Legal Custody refers to the ability to make important decisions on the child’s behalf. These decisions include choices about medical care, education, and religious beliefs. Joint legal custody is when both parents have the ability to make these types of decisions and therefore must discuss the possible choices and then they must agree on what decision to make. If only one parent has legal custody, then they do not have to consult with the other parent to reach a decision, and the other parent is not permitted to make these types of decisions at all.
Regardless of whether a parent has legal custody, they are still permitted to access their child’s school or medical records without consulting the other parent.
Physical Custody refers to which parent the child lives with. In Virginia, when the child lives with one parent more than 90 full days a year, then the parents have shared physical custody. If one parent has the child for 90 or less full days a year, then the other parent has primary physical custody. The difference that this distinction makes is related to child support. There are two different formulas used to calculate child support, depending on whether the parents have shared physical custody or not.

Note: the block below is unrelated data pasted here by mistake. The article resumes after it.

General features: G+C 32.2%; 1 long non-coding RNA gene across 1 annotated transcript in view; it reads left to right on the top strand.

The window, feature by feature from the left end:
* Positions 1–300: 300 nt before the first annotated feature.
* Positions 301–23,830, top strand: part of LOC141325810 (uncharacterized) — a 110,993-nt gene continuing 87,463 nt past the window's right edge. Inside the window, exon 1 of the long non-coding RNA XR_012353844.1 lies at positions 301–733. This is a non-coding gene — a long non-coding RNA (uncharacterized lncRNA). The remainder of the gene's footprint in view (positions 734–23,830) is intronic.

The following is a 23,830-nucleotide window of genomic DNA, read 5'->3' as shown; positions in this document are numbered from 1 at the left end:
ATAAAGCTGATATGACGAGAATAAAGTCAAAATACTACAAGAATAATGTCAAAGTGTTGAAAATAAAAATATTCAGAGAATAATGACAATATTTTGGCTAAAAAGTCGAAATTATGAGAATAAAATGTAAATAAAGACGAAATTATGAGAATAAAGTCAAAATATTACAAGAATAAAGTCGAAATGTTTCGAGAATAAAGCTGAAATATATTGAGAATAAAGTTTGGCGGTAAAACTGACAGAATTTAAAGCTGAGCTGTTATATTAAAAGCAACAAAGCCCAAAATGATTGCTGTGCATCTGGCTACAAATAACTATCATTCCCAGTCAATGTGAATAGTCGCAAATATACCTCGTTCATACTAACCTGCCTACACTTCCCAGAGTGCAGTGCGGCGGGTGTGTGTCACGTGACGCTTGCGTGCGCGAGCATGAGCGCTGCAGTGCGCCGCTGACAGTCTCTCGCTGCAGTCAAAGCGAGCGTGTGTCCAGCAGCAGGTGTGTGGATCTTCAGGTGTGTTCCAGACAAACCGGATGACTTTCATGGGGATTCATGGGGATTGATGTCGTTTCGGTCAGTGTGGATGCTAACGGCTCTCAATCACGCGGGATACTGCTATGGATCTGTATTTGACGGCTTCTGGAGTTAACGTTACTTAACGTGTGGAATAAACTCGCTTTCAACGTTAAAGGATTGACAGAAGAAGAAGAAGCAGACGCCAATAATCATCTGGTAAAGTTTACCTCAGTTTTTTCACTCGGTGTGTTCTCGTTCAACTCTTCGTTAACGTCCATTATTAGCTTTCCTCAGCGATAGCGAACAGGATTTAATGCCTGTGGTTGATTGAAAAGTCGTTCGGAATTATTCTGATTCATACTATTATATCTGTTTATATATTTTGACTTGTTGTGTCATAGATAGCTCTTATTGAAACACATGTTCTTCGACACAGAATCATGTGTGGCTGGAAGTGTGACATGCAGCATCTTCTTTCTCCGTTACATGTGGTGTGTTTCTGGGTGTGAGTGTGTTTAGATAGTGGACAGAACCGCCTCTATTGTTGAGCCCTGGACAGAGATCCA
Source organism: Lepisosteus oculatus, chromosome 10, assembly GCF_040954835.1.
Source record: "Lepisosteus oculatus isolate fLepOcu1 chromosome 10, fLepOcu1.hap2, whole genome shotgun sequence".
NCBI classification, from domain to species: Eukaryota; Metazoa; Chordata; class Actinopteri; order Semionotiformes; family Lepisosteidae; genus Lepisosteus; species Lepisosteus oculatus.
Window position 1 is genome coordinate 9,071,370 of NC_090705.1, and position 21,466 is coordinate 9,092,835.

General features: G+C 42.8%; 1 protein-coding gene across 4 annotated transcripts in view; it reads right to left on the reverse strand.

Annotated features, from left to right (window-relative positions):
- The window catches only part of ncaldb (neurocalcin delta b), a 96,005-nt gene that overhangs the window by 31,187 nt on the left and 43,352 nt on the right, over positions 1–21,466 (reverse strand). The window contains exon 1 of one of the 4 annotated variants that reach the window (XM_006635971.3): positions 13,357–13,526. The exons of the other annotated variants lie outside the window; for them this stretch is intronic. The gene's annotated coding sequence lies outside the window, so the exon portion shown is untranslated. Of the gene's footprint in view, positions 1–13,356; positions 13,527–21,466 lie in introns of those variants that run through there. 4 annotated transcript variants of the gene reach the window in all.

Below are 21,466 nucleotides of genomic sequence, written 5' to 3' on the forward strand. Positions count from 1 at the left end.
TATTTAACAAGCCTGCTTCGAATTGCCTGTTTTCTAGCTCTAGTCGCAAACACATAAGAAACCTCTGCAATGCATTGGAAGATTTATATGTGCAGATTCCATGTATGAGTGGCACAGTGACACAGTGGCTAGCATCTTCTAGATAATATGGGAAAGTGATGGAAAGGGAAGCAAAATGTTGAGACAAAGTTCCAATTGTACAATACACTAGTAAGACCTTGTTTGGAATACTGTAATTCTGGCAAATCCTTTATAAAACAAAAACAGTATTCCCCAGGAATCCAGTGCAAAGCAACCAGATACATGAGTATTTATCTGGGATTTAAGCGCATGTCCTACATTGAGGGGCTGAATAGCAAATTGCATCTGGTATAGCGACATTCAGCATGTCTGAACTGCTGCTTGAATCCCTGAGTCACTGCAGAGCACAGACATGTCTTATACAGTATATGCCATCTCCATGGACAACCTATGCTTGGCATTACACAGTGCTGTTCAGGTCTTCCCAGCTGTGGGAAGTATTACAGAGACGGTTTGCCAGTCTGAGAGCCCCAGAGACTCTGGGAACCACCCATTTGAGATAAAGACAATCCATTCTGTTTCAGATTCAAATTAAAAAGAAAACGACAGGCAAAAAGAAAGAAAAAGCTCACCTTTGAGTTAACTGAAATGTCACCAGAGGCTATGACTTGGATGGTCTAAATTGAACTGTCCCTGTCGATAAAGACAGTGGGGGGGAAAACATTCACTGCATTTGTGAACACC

We know that this can be confusing, and often we have clients who get confused trying to use the correct legal terminology to explain what they want. The easiest way to explain to your attorney what it is that you want is to simply explain what you would like the final arrangement to look like, without worrying about what the court will call it. Let your Commander Law attorney figure out what to call it, and make your focus figuring out what is the best arrangement for your child.